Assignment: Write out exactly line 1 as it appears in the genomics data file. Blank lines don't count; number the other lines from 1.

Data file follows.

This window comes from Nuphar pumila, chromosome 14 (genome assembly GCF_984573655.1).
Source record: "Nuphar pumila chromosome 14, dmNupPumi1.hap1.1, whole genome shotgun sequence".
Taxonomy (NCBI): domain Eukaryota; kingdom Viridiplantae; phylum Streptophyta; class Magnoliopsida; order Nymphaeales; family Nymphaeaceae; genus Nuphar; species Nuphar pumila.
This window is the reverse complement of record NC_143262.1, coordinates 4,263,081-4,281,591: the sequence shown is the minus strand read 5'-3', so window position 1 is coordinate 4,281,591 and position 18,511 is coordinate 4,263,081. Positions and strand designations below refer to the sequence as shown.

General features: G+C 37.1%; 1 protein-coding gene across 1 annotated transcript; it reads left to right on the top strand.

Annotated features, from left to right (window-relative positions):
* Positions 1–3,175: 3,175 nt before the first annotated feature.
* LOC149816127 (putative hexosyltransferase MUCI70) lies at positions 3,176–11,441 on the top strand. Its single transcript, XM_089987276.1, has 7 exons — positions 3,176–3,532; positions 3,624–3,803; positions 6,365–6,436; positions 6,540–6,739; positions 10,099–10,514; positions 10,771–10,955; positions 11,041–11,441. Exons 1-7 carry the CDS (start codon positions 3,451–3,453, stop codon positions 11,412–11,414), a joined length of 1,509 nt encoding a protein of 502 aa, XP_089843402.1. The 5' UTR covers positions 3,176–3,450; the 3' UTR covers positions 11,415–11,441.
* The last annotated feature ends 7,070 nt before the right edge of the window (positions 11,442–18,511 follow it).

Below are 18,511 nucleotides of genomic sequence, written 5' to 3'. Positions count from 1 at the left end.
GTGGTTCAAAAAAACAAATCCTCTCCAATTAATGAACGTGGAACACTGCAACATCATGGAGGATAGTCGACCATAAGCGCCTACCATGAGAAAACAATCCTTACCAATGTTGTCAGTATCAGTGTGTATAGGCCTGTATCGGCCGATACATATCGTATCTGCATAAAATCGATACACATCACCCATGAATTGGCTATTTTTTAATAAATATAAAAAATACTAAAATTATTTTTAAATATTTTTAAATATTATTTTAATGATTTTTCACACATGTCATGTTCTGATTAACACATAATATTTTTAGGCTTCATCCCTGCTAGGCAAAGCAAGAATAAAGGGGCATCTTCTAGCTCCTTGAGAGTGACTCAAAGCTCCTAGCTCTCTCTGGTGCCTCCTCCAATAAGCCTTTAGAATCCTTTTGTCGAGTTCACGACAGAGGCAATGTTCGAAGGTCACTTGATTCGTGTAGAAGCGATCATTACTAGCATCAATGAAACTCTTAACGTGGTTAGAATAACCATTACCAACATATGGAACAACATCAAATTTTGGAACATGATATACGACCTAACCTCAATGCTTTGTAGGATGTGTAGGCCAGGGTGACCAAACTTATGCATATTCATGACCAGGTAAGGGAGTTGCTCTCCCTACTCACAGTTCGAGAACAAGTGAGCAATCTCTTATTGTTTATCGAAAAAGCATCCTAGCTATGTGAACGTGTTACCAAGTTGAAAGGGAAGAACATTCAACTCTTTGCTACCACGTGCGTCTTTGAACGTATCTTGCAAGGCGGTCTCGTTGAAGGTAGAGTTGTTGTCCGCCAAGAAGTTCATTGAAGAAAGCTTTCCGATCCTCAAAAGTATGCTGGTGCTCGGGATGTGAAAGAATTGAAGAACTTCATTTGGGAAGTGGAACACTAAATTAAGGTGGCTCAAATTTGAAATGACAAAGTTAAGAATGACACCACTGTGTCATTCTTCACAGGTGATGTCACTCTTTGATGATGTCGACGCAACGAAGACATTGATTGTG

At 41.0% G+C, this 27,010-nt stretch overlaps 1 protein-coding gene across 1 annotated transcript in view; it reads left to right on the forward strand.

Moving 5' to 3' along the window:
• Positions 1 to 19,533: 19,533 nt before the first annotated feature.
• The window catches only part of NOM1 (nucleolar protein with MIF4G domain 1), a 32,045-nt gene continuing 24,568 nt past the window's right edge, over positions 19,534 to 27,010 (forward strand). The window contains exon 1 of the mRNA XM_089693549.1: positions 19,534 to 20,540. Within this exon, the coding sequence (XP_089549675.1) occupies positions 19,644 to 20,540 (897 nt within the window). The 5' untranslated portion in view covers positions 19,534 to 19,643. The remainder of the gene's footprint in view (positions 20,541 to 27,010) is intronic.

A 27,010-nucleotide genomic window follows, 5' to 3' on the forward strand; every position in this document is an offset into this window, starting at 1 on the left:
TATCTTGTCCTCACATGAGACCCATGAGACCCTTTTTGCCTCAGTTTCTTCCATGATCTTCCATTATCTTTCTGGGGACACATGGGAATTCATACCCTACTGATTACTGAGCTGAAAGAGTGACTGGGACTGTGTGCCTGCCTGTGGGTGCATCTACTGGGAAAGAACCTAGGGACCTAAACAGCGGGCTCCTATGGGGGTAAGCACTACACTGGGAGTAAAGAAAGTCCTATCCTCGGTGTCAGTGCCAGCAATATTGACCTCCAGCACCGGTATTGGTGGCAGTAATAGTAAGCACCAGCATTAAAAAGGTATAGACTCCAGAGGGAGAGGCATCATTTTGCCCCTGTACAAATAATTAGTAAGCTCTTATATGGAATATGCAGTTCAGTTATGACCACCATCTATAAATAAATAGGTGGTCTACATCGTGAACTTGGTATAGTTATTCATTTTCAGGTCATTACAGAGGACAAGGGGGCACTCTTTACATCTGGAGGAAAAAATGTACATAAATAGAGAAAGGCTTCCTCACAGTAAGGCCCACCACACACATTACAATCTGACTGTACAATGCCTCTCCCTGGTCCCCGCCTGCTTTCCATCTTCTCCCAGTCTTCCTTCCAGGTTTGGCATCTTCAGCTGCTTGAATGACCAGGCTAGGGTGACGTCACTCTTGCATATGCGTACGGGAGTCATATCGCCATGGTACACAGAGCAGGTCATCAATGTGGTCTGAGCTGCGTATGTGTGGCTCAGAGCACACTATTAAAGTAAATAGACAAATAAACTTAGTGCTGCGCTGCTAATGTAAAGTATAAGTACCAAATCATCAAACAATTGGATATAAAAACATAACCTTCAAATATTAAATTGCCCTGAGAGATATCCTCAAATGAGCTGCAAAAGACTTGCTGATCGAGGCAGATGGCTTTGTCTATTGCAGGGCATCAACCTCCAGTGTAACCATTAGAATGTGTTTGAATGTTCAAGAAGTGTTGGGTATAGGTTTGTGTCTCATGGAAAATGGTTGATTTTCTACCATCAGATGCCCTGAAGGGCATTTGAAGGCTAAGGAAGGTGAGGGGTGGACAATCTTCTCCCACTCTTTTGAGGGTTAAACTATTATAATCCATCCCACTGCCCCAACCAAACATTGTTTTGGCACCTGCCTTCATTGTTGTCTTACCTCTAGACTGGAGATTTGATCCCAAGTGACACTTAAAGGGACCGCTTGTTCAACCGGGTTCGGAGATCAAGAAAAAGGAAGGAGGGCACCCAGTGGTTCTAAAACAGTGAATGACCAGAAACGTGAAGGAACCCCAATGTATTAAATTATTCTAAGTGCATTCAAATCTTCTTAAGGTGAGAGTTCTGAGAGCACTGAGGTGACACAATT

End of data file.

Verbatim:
This window comes from Nuphar pumila, chromosome 14 (genome assembly GCF_984573655.1).